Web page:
1. Create a Killer Content LibraryThe drum of content marketing has been beating for years. Every marketer knows theoretically that they must jump on the “content marketing” bandwagon, but few are executing it correctly. Content marketing isn’t just slapping together an infographic and calling it a day. Now, more than ever, Google is penalizing “thin content.” Thin content is easily recognized. It is short in word count, but most of all it comes up short in providing value.
Brands frequently employ blog content, external thought leadership content, native campaigns, and social media to generate visibility and leads, but expanding a content library to develop an array of diversified content that offers everything from free resources to larger pieces like extensive reports, guides, or even eBooks can build a strong relationship with prospects who return repeatedly and offer additional information to improve focus on the right prospects. Going wide and deep is the new mantra. Make sure the content offers value. Turn that 400-word blog post into a 2,000-word (or longer) in-depth post with lots of screenshots, and watch engagement soar.
2. Focus on Third-Party Listings in Organic SearchAs Google has aggregated content, so have websites sprung up that aggregate more targeted content. Consider sites such as Yelp, TripAdvisor, and others that searchers actively use to research purchase decisions. As a review aggregation site, 80 percent of inbound traffic for ConsumerAffairs.com comes from organic search results. Internal studies have discovered that 70 percent of our site traffic is consumers who are researching before making a decision.
Consumers who are on a mobile device typically purchase within 4-8 hours, while consumers on a desktop device purchase within 24-72 hours, signaling stronger purchase intent for mobile searchers. Knowing mobile users move quickly and that SERP real estate is limited in mobile browsers, brands should pay attention to third-party opportunities to increase the likelihood of reaching highly qualified leads.
As consumers actively compare brands, a final decision is frequently made on a company profile with reviews, and taking advantage of review site profiles and buyer's guide listings with lead generation features can help brands connect with highly qualified leads at their moment of need, increasing the likelihood of conversion.
3. Merge Killer Content With Third-Party ListingsMany review sites have a feature where the brand can respond to a reviewer’s post. Most brand responses are generic boilerplate platitudes. Why not use this high visibility opportunity to provide high-value content? Content such as a quality buyer’s guides with learning resources consumers can use to learn more about industry product features, which products or services are the best fit for various needs, or even interactive tools to see whether a product needs to be replaced are all options.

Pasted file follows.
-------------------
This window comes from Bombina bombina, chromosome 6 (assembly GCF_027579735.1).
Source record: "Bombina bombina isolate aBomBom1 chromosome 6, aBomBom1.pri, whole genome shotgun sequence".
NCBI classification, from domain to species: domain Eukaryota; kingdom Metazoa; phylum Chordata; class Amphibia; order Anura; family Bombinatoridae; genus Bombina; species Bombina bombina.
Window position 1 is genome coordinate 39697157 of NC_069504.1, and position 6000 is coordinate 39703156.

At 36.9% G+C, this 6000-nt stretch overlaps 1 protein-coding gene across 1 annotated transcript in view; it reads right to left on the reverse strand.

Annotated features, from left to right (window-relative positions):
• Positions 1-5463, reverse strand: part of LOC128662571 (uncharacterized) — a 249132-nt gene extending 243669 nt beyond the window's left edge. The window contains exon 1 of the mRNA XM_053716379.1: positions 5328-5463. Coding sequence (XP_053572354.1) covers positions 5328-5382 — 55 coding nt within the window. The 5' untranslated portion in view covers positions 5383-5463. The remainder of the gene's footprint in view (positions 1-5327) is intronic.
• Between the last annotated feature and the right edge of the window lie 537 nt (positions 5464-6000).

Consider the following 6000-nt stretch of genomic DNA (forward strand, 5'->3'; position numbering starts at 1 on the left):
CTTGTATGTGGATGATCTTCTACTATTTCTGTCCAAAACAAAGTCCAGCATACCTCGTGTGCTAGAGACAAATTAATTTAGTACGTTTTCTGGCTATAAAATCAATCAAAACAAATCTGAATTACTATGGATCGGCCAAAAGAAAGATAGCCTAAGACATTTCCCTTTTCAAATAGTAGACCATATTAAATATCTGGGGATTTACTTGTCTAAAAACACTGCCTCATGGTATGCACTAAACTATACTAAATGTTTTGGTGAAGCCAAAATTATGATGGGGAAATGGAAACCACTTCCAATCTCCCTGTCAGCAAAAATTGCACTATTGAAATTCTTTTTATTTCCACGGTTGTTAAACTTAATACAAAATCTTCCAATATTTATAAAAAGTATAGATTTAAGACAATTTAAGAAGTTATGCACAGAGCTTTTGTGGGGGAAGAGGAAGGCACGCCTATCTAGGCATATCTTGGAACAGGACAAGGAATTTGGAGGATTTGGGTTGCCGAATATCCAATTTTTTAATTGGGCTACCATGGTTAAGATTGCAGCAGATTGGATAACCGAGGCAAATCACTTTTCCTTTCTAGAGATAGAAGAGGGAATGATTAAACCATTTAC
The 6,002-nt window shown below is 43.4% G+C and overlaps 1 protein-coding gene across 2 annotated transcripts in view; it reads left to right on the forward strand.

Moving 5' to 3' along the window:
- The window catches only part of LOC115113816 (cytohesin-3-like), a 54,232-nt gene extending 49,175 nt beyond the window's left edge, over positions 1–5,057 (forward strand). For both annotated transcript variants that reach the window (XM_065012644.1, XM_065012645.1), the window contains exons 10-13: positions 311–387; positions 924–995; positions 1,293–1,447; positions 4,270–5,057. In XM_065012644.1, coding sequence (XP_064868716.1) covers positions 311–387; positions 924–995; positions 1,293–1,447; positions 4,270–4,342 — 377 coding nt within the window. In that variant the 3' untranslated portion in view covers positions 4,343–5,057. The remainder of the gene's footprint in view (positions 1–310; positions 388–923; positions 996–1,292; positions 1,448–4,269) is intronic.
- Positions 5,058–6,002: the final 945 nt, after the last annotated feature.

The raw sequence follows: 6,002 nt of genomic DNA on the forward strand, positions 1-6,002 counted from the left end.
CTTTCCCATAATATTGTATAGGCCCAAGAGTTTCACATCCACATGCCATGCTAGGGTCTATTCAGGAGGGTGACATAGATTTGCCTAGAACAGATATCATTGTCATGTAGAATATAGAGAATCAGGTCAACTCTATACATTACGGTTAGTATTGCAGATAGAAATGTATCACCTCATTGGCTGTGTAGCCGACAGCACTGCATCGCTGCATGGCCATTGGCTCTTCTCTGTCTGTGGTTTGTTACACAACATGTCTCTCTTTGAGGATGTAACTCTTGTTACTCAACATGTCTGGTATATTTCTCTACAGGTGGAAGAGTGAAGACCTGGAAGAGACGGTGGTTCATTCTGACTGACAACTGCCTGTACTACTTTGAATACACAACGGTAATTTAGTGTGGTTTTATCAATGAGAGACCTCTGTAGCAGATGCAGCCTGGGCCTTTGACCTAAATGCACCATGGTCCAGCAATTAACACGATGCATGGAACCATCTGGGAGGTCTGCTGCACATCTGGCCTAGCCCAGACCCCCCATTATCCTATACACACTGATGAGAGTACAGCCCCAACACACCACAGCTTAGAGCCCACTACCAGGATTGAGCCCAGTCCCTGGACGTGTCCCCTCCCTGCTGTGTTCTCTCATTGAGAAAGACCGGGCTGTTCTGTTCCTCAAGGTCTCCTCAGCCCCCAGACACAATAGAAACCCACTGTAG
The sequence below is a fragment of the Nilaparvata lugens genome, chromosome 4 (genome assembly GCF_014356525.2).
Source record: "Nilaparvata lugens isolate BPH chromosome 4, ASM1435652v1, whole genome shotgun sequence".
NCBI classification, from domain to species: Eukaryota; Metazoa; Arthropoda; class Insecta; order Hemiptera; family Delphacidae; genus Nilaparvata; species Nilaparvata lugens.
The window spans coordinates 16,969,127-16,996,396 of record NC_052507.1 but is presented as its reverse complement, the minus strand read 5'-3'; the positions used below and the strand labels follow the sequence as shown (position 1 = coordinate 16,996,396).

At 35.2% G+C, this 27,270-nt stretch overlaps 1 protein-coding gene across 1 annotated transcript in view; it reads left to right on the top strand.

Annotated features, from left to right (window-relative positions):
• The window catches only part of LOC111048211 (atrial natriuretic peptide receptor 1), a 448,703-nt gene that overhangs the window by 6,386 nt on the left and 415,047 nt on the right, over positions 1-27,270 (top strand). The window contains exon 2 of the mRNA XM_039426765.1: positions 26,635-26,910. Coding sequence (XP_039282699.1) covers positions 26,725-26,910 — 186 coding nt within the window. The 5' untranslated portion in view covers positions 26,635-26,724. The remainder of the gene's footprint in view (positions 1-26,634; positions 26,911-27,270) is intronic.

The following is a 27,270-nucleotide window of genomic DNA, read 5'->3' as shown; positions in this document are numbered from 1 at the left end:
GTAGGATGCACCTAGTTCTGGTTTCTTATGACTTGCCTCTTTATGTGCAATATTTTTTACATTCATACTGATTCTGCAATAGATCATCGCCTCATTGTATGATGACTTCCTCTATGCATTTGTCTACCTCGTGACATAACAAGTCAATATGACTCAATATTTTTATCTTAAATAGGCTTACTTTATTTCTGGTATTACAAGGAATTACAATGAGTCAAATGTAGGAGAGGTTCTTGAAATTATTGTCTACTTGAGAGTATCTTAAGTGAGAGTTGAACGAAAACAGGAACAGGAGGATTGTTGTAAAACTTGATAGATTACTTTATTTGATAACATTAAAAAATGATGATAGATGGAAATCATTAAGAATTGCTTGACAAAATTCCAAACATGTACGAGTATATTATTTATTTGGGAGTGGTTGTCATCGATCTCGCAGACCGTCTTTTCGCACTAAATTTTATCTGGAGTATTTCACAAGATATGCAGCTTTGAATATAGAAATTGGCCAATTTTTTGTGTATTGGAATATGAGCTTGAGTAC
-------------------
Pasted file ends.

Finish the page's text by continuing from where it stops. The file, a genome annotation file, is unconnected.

Creating or identifying interactive content that can be leveraged to reach customers actively researching before a purchase helps prospects identify the brand as a best fit for their needs, and collaborating with other sites offering these types of resources will help position the brand in more spaces where consumers actively research before purchasing.
4. Turn Customers Into AdvocatesThis lead generation tactic works particularly well with software-as-a-service (SaaS) companies, because the lifetime value (LTV) of prospects and the higher cost per action (CPA) costs from other paid marketing efforts means this free (or extremely low cost) way can be extremely valuable. One example is to participate in an accreditation program that bestows prestige or prominence to partners. This could be related to security, compliance, or marketing training. If the accreditation adds real value, customers will naturally share the benefits with their professional peers. Adding tools such as an accreditation seal or partner awards can further amplify the benefits.
Although referral volume is typically lower, the higher conversion rate is worth looking into considering the lower amount of spend and minimal resources required to earn referrals once a program is in place.
Client referrals are highly qualified due to the access prospects have to testimonials and data sets from current customers. The closer relationship increases the likelihood to close because prospects are able to see that the marketing message aligns with what customers are experiencing, and trust their colleagues to share quality resources to improve performance. Paid tools such as Influitive can help gamify the customer referral experience. Social tactics of connecting with and engaging customers on LinkedIn and having clients showcase their relationship with a brand on their own media properties or through case studies they can share with their own audiences further strengthen credibility.
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Danica Jones is Marketing Manager for ConsumerAffairs for Brands.